Shelby County teacher Ezra Howard has an informative post on the current testing model in Tennessee and a proposal for how to improve it over at Bluff City Ed. His comments come on the same day Nashville’s WPLN posted an interview with TEA President Gera Summerford in which she raises questions about the state’s current testing model.
Here are some noteworthy excerpts from Howard’s piece:
Standardized Testing Doesn’t Aide Instruction
Within all the rancor against testing, we often forget that there are two important reasons for assessments in education: (1) to gauge student’s learning and their level of ability, and (2) to guide instruction and inform future teaching. Current high stakes testing succeeds at the first intention but fails at the second. TCAP, PARCC, and other forms of standardized testing are given too late and too infrequently to effectively guide instructional practices. They are useless to educators other than to facilitate teaching to the test at the school level and direct carrot-and-stick measures at the district, state, and federal level.
Toward a Portfolio Model
It’s time we move toward more student-centered and differentiated assessments. Where assessments are tailored to some degree by learning plans that are informed by but not limited to language needs and IEPS. I personally don’t think Pearson or any other testing corporation is up to the task or, even if they are, ought to be trusted with such responsibility. Therefore, I believe education should move toward a portfolio model of assessment. Achievement in the portfolio model is defined by rubrics, individualized to the student and their needs, and completed throughout the year by the student with the aide of the teacher. A contracted company, at best, may be necessary to monitor the completion and scoring of these portfolios against the rubric.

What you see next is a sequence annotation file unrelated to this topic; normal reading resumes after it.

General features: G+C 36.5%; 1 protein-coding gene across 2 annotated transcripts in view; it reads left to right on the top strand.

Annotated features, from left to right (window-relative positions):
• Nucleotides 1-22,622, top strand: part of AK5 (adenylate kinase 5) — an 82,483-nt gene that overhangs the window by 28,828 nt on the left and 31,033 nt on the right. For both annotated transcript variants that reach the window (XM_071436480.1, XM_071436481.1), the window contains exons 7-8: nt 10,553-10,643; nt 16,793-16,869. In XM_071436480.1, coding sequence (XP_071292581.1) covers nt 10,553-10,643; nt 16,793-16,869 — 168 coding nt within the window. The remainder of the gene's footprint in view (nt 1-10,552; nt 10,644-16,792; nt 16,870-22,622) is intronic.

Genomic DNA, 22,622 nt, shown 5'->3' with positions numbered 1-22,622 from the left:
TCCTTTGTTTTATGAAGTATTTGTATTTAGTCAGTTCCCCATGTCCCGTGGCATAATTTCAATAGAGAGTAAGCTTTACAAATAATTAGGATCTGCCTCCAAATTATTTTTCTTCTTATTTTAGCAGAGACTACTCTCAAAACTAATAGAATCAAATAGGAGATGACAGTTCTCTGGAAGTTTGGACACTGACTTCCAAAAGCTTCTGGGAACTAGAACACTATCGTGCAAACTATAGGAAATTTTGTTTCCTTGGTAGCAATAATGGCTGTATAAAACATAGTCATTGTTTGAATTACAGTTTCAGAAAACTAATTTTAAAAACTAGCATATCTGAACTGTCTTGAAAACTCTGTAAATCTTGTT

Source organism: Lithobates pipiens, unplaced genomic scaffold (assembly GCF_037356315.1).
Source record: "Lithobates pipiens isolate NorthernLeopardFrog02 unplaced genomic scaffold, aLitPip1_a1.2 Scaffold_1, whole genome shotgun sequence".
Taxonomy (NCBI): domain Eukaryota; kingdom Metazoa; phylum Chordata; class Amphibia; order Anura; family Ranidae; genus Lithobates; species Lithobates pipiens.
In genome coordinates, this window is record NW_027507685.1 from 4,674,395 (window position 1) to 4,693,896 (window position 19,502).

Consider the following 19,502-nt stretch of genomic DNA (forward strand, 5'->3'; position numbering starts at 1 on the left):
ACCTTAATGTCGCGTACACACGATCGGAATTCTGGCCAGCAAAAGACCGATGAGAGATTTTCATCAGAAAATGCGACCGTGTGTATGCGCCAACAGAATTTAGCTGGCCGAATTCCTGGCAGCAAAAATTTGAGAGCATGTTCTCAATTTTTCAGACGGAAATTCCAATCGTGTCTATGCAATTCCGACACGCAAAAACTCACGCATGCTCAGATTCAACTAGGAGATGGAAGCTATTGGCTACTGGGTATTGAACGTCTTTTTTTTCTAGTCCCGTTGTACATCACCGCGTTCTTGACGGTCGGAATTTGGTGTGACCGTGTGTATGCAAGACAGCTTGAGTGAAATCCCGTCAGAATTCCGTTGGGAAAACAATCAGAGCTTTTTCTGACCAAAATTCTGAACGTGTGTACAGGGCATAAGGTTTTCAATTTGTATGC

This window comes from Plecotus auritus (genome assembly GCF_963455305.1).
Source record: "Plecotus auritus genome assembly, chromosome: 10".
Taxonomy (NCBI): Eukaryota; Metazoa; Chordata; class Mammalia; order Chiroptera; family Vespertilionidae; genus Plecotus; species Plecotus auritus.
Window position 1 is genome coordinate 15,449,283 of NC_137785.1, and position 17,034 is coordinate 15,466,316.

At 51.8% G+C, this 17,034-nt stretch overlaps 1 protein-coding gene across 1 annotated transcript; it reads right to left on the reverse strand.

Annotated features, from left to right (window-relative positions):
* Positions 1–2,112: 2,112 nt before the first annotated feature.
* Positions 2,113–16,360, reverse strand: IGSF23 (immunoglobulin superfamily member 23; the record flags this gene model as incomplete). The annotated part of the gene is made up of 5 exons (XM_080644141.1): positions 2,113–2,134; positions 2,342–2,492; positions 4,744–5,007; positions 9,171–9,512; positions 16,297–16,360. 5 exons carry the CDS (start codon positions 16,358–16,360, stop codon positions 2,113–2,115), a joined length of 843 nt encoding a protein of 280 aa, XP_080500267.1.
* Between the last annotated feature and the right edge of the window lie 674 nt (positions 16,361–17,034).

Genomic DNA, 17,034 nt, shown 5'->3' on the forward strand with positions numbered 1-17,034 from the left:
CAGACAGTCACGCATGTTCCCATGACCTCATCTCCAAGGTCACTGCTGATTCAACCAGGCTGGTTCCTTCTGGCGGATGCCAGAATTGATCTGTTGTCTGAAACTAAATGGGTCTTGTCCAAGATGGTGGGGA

While there is some room for compromise between a standardized model and an individualized model, I ultimately think the power of assessment needs to be put back in the hands of the teachers. Yes, consistency in assessments is necessary. But that is the point of academic standards. As I’ve illustrated, a one-size-fits-all assessment is blatantly biased and inappropriate for the myriad of students with special needs. Educators should strive to meet our students at their level, not only with instruction but with assessments as well. Our current system of standardized assessment, whether it’s with TCAP and the proposed PARCC, is failing to do this. For these reasons, yearly-standardized tests need to be set aside and give room for a new comprehensive system of assessment.
Read all of Howard’s thought-provoking post here.
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